Wiltshire and Swindon Biological Records Centre

Ancient Deciduous Woodland

Hagbourne Copse bluebells, WWT/ David Hall


This may not be thought of as particularly significant habitat in Wiltshire, but there is estimated to be a just over 26,000 hectares of woodland covering around 7% of Wiltshire’s area. Of this approximately 52% is ancient woodland (ancient woodland sites are areas which are believed to have been continually wooded since 1600, this includes sites that have been replanted with conifers or broadleaves and are known as Plantations on Ancient Woodland Sites – PAWS - which make up 55% of Wiltshire’s ancient woodland; it also includes areas which have retained a cover of mixed broadleaves known as ancient semi-natural woodland which make up 45% of the ancient woodland in the county). The rest of our woodland (48%) is regarded as secondary (having either regenerated naturally or been planted on sites which were not previously wooded). Oak and Ash/Field Maple woodlands can be found throughout the county, Alder woodlands are found in wetter areas whilst Beech and Yew woodlands are found mainly in chalk and limestone areas.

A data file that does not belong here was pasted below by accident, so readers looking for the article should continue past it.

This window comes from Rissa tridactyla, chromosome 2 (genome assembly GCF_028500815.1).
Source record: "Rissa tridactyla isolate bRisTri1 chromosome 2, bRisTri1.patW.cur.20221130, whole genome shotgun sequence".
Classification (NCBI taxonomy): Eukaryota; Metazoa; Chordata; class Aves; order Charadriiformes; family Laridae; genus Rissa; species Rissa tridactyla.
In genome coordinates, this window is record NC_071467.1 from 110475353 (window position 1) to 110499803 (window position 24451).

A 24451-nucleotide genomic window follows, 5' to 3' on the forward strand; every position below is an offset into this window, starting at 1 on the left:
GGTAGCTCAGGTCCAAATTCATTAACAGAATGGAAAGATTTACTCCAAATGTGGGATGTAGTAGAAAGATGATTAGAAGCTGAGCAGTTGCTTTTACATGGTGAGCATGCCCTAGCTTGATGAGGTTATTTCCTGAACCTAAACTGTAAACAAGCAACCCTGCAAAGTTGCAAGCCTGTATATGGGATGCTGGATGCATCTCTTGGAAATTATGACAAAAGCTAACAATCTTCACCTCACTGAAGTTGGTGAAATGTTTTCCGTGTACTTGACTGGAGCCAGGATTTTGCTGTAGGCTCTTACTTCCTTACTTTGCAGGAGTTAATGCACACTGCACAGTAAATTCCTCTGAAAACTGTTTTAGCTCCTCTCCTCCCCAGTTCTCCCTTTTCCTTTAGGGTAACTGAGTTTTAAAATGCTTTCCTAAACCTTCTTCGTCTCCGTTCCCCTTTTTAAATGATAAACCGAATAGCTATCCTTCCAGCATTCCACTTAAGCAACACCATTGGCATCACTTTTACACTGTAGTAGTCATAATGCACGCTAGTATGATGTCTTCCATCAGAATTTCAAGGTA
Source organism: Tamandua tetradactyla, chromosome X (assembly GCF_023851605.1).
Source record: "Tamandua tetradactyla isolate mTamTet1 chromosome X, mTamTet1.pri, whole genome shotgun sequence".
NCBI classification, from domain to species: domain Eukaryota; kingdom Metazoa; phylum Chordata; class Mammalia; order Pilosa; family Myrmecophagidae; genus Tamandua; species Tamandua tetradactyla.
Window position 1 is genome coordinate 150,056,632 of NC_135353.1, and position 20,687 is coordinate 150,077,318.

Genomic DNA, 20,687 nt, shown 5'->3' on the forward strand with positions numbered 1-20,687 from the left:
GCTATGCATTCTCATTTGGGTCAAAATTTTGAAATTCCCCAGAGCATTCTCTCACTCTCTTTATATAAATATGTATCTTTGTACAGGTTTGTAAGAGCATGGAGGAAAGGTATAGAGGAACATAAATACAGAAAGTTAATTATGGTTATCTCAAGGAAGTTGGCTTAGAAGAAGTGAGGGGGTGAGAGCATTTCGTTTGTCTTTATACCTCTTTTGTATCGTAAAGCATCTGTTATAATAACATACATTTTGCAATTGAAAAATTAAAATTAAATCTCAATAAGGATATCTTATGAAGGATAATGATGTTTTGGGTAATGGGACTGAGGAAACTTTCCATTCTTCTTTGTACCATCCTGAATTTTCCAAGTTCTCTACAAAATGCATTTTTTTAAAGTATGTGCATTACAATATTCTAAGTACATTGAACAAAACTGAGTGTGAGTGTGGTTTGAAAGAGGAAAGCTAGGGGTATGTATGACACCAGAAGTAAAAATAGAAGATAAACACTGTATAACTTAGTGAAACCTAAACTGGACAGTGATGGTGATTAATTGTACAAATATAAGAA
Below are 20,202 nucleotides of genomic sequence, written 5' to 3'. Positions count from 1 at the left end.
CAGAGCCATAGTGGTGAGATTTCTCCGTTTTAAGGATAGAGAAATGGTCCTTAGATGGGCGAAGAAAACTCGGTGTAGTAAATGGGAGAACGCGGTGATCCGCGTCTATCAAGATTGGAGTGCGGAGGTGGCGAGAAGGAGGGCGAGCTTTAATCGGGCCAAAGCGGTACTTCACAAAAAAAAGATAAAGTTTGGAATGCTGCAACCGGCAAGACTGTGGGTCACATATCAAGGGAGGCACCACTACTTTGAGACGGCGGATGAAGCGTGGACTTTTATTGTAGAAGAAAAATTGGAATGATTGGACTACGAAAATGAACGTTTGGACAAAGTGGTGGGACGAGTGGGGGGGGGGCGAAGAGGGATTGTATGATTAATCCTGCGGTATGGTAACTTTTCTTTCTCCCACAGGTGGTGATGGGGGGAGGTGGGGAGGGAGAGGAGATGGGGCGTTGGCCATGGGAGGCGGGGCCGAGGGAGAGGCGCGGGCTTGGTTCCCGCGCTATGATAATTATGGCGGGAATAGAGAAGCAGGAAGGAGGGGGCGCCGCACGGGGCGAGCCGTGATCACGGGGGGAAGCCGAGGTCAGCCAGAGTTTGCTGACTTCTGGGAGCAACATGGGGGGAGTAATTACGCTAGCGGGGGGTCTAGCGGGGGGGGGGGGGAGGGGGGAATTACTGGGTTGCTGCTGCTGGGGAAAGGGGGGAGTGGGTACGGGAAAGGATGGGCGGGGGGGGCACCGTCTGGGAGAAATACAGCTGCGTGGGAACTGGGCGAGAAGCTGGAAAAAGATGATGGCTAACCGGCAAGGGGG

Important concentrations of woodland sites in Wiltshire include the Braydon and Savernake Forest areas which are remnants of Royal hunting forests; also Langley Wood, Bentley Wood, Great Ridge Wood and Grovely Wood to name a few. 1,350ha of Wiltshire’s woodland is designated as Site of Special Scientific Interest (SSSI).

Evidence of past management can be seen in woodland features such as coppice stools, pollards and embankments; many of these woodlands have traditionally been managed as coppice, a practice that has been used more extensively over the past few years to maintain a diverse structure and ground flora in these woodlands which in turn supports an array of wildlife including bird and butterfly species; the most notable butterflies present are uncommon butterfly species such as the Pearl-bordered Fritillary and Brown Hairstreak, as well as more typical ancient woodland species such as the Purple Emperor and White Admiral. Whilst not significant nationally, the ancient woodlands often display a rich woodland flora characterised by species such as Solomon’s Seal, Herb Paris and Early Purple Orchid. Where a good hazel coppice is present, the Dormouse maybe found.

Information taken from the Wiltshire Biodiversity Action Plan (BAP).